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S Corporation Taxes

Tax Strategy for S and C Corporations

Many intelligent people who form S corporations eventually ask the question, "Can I pay out all my earnings as dividends and avoid paying myself a wage to avoid employment taxes?" The answer is "No." The IRS expects you to pay yourself a reasonable wage. However, once you've paid yourself a reasonable wage, paying out any extra profits as S corporation dividends tends to save tax dollars. Many start-up companies aren't profitable right away. Just as income from an S corp flows through to the individual shareholders, so do any business losses. Such loses can offset other sources of income to reduce your personal income taxes.

For many small businesses with limited profitability, having a C corporation isn't a big disadvantage. If all you can pay yourself is a reasonable wage, the wage is deductible as a business expense to the C corporation and the C corp will not need to pay dividends. The wage will be taxed to you as personal income once (and, employment taxes apply in both the C corp and S corp case). However, just as the IRS frowns upon those who pay skimpy wages from an S corporation while paying huge dividends, the IRS doesn't like seeing extremely large wages paid from a C corporation as a way of withdrawing money. The IRS feels excessive wages are dividends in disguise.

Fictitious Business Name Certificates

If you do business under any name other than your full legal name, as a sole proprietor, you're usually required by state government to file a certificate of assumed (or fictitious) business name. The rule is similar for corporations, who are their own separate legal entity. Whenever a corporation does business under any name other than its full legal name of the corporation, it's usually required to file the assumed name certificate.

So, if you do business as (D.B.A. is another name for fictitious or assumed business name) "The Teaching Store, Inc." (your full corporate name, I assume), you probably won't need to file a D.B.A. certificate. If, however, you do business as "The Educational Place," you'll need to file a D.B.A. certificate. If the corporation is using its full legal name to do business, patrons and the government can identify the true business owner without the D.B.A. filing. But once you're doing business under any other name, it's important to publicly identify which person or corporation is the true owner. In any case, filing a D.B.A. doesn't hurt and is relatively inexpensive. And, I feel, it helps lay claim to your assumed name in the event that someone else starts trying to do business under the name, "The Teaching Store." (Incidentally, I love the name, "The Teaching Store." That's a good example of an effective business name.)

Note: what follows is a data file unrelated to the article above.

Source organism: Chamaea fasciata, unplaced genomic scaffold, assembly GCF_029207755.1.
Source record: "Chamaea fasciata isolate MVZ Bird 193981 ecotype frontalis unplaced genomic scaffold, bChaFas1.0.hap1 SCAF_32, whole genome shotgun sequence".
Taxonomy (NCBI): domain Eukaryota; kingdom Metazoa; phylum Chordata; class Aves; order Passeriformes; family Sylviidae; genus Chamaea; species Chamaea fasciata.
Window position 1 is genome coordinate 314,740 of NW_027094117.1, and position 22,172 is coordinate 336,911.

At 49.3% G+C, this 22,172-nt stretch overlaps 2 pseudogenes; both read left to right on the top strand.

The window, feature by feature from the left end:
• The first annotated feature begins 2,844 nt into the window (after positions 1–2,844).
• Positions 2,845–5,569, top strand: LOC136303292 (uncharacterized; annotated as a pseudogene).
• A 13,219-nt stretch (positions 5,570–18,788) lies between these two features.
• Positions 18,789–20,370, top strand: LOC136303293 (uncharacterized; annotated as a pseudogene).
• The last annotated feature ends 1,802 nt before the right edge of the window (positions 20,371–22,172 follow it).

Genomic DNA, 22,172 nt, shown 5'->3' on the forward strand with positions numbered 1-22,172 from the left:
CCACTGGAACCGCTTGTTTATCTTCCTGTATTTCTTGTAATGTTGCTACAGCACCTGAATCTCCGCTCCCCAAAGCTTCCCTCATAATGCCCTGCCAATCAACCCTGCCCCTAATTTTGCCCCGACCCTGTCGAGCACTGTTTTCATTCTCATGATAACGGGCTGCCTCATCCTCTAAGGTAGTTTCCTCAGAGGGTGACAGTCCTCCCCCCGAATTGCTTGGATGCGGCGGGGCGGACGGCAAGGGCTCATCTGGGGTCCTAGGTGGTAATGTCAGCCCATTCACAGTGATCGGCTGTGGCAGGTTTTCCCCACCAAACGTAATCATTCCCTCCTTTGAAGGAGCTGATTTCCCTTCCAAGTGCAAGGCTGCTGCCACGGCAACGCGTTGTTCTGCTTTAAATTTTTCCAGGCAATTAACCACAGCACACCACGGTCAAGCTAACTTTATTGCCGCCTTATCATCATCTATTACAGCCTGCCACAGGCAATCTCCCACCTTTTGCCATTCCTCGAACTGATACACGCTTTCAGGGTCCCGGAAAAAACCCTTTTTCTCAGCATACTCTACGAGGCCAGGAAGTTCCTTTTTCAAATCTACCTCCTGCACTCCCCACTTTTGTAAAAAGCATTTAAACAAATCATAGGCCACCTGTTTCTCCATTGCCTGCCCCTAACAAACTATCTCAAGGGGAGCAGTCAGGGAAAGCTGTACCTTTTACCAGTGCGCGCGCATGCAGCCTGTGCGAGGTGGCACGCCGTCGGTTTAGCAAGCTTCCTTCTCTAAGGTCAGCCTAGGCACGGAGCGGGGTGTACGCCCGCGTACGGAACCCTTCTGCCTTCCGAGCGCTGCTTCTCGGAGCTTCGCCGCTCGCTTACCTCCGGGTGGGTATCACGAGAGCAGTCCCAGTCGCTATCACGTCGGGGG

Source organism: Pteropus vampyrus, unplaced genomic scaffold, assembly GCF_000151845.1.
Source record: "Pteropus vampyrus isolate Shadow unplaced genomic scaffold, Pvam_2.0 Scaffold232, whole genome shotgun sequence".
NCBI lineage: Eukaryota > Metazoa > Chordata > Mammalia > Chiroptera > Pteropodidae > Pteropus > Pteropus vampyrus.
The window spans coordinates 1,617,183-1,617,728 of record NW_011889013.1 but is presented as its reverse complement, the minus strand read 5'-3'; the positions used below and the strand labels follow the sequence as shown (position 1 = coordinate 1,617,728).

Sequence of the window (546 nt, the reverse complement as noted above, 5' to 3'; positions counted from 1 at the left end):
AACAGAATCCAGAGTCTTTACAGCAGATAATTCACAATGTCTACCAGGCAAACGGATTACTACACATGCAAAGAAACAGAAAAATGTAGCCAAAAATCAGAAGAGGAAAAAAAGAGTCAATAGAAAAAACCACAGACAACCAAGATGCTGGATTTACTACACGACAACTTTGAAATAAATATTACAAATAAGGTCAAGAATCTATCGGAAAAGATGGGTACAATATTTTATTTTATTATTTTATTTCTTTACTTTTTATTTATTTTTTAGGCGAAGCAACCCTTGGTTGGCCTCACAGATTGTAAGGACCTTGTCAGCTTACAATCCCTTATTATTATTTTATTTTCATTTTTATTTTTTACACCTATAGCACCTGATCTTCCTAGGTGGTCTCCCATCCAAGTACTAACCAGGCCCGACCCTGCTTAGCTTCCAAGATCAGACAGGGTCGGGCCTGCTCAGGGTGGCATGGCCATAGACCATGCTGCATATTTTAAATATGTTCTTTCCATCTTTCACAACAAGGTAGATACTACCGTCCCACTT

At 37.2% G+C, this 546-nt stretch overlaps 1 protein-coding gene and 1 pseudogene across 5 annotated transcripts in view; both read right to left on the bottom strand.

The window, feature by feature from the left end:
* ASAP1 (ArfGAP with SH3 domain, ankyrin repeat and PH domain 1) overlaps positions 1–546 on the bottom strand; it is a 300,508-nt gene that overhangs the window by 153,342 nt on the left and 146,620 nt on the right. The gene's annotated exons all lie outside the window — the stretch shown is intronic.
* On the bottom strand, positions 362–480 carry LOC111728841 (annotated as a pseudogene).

You can learn more about the filing procedure and related requirements from your own state government. Usually, the Secretary of State Office's Corporation Divisions (or its equivalent) handles all business name registrations and filings.

Small Business Resources

For more information on these issues, you might find these resources useful

Finally, please realize I'm not an accountant, an attorney, nor a tax expert, and I'm not rendering legal or tax advice. These are important issues to your S corp business. So when in doubt, contact a competent tax attorney; however, I hope this helped you with your questions.

Peter Hupalo, author of Thinking Like An Entrepreneur

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About the Expert

Peter Hupalo
Owner of HCM Publishing, Inc.
Peter investigates the latest computer-programming technologies and researches companies for investment. He also writes a column about entrepreneurship and small business for and reviews biz books. Peter wrote Thinking Like An Entrepreneur, about how to make savvy business decisions and take real control of your financial destiny. more